Load Cell software calibration
Alex Karpov
Jun-27th, 2023 7:35

Let;s start with the Raw Value / mV question:

The Raw Value representation mode gives the value directly from the analog to digital converter.

The IO-LC3 actually has a µV/V representation mode (activated the same way as Raw Value), which gives the relative input voltage in microvolts per volt (e.g. 1,000 means 1 mV/V). Note that both µV/V and Raw Value representation modes are meant for checking sensor connections and not for normal operation.

Soft calibration:
The IO-LC1/3 modules support soft calibration via the Advanced\Calibration\Edit Calibration Point command, which matches raw-value with weight. This method must be done carefully, because it is not as accurate as 'Hard Calibration' at the first place.

Please follow these notes for help:

*Used Load Cell has 2 setpoints: At 100kg he has 0,3765mv and at 2.500kg he has 9,4136mv.

  1. A few 'good to know' points:
    A) There is no need to calibrate more than two points.
    B) Either the order or the point-number assignment can be done in any order.
    C) It is advisable to start with a clean calibration (using the Advanced\Calibration\Clear Calibration command).
    C) Changing the default input range, if necessary, must be done before starting the calibration process.
  2. Calibrating the first point
    The loadcell parameters can lead to one calibration-point: The user can obtain one weight-uV/V pair from the loadcell parameters.
  3. Now there are three steps left in order to calibrate the first point.

    Step 1:
    Scale the loadcell data to an ADC raw-value.
    The following two factors will help scaling the uV/V value. Those factors are averages based on measurements which have been done at our lab on some samples and represent the average A/D converter uV/V to raw-value transfer factor (before multiplying by this factors, the user must first scale the calculated mV/V value to uV/V by multiplying by 1,000). There are two such factors: One for the -20mV to +20mV input range and one for the -80mV to +80mV input range.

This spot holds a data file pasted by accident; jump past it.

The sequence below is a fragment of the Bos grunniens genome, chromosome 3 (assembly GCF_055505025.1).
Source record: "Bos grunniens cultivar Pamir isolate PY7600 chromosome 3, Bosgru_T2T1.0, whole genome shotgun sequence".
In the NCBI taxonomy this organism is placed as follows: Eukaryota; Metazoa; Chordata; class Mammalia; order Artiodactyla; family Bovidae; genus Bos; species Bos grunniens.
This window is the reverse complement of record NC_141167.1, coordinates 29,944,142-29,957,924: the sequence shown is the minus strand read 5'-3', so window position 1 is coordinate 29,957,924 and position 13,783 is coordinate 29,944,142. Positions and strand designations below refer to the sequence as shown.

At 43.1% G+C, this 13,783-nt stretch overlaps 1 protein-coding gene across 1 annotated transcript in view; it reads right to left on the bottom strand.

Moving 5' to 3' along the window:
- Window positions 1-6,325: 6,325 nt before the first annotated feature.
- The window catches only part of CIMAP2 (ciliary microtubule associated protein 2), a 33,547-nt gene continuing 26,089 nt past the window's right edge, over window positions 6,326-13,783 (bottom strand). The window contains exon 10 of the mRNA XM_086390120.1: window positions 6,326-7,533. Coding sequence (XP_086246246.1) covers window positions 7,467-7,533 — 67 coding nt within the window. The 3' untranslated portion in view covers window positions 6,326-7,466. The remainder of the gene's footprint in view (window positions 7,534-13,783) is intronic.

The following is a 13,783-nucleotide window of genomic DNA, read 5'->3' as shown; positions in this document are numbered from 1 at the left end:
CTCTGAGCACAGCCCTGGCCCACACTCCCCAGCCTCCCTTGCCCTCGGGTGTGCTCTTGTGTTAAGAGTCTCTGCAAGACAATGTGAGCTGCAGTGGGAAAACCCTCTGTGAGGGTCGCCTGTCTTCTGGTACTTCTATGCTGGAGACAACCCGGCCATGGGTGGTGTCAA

For -20mV to +20mV:
    2103 Raw-Value counts per uV/V
    For -80mV to +80mV: 526 Raw-Value counts per uV/V

    Please note
    that A/D converters differ from each other by nature and that is the main reason why the soft calibration is not as accurate as the hard calibration.

    Step 2: Apply the calibration-point to the IO-LC1/3
    Use the Edit Calibration Point FB to apply the weight-raw value pair to the IO-LC1/3.
  4. Calibrating the second point
    The best way to calibrate the second point is by hard-calibration which will also compensate for dead-load offset. This can be done using the Calibration\Calibrate Point FB. To calibrate the point, a dead-load will be a good 'known weight', since it usually referred to as zero weight. The Calibrate Point FB will acquire the dead-load's raw-value and match it with a user-defined weight (usually zero).
    Note that the user can calibrate a second point using the theoretical method described at 2), keeping in mind that:
    A) If Gross weight is of interest, performing a zero acquisition after the calibration (as explained in 4 below) is a must.
    B) This is the less preferred method, for use only when the dead-load cannot be acquired.
  5. Zero acquisition
    It is recommended to apply the Acquire Zero FB after the calibration and from time to time to further compensate for loadcell offsets. The Save Calibration must be used in order to save the new zero.

Example using the Loadcell (S/N 17041001) data:

Full Scale Load: 2500 Kg

Full Scale Output: 2.161 mV/V

Additional information: "The supplier of the loadcell says the following: For load cell s/n 17041001, the zero reading is 0.006 mV/V …" (not necessarily needed, will be calibrated using dead-load or zero acquisition)

1. Determining the input range:

Approximate absolute full-scale voltage (sensor output) = 2.161mV/V x 5V = 10mV

Hence, the default ±20mV range setting fits fine in this case.

2. Calibrating the first point – Scaling the loadcell data to an ADC raw-value

Taking the full-scale output in mV/V (that is 2.161 mV/V in this case), and scaling it to raw value:

First, we will multiply by 1,000 – getting 2,161 µV/V

Now we wil use the factor for ±20mV range (from above), that is 2103 Raw-Value counts per uV/V:

Raw Value = 2,161 µV/V x 2103 Raw-Value counts per uV/V = 4,544,583 counts

Now we shall add the raw value reading for dead load as explained in Step 2 above and continue from there.

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